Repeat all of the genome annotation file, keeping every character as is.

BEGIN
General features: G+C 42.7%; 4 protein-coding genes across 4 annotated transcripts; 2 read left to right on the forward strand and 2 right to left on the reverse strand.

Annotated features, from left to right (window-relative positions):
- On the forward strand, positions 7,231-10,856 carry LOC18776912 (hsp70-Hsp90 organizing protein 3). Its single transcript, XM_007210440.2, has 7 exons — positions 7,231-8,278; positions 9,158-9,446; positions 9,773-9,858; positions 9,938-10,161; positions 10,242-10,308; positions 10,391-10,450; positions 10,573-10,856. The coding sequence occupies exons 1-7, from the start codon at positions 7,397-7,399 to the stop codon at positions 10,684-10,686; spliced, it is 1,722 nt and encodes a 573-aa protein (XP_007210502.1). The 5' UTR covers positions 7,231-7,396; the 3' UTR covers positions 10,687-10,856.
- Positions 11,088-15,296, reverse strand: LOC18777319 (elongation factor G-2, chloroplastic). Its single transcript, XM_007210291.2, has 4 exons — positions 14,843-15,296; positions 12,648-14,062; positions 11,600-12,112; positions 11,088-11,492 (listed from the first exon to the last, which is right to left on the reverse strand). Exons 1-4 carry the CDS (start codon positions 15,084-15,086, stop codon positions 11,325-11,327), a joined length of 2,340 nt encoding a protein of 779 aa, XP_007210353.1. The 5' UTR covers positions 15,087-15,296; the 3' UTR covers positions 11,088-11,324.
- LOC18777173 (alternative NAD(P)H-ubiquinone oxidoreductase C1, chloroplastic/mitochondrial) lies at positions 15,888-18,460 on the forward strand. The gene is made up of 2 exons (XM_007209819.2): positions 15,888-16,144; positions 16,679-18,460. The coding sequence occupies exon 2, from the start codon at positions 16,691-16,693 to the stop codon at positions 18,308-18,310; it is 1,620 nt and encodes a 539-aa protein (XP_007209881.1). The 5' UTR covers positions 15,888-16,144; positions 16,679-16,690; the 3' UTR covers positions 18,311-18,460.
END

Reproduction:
General features: G+C 42.7%; 4 protein-coding genes across 4 annotated transcripts; 2 read left to right on the forward strand and 2 right to left on the reverse strand.

Annotated features, from left to right (window-relative positions):
- On the forward strand, positions 7,231-10,856 carry LOC18776912 (hsp70-Hsp90 organizing protein 3). Its single transcript, XM_007210440.2, has 7 exons — positions 7,231-8,278; positions 9,158-9,446; positions 9,773-9,858; positions 9,938-10,161; positions 10,242-10,308; positions 10,391-10,450; positions 10,573-10,856. The coding sequence occupies exons 1-7, from the start codon at positions 7,397-7,399 to the stop codon at positions 10,684-10,686; spliced, it is 1,722 nt and encodes a 573-aa protein (XP_007210502.1). The 5' UTR covers positions 7,231-7,396; the 3' UTR covers positions 10,687-10,856.
- Positions 11,088-15,296, reverse strand: LOC18777319 (elongation factor G-2, chloroplastic). Its single transcript, XM_007210291.2, has 4 exons — positions 14,843-15,296; positions 12,648-14,062; positions 11,600-12,112; positions 11,088-11,492 (listed from the first exon to the last, which is right to left on the reverse strand). Exons 1-4 carry the CDS (start codon positions 15,084-15,086, stop codon positions 11,325-11,327), a joined length of 2,340 nt encoding a protein of 779 aa, XP_007210353.1. The 5' UTR covers positions 15,087-15,296; the 3' UTR covers positions 11,088-11,324.
- LOC18777173 (alternative NAD(P)H-ubiquinone oxidoreductase C1, chloroplastic/mitochondrial) lies at positions 15,888-18,460 on the forward strand. The gene is made up of 2 exons (XM_007209819.2): positions 15,888-16,144; positions 16,679-18,460. The coding sequence occupies exon 2, from the start codon at positions 16,691-16,693 to the stop codon at positions 18,308-18,310; it is 1,620 nt and encodes a 539-aa protein (XP_007209881.1). The 5' UTR covers positions 15,888-16,144; positions 16,679-16,690; the 3' UTR covers positions 18,311-18,460.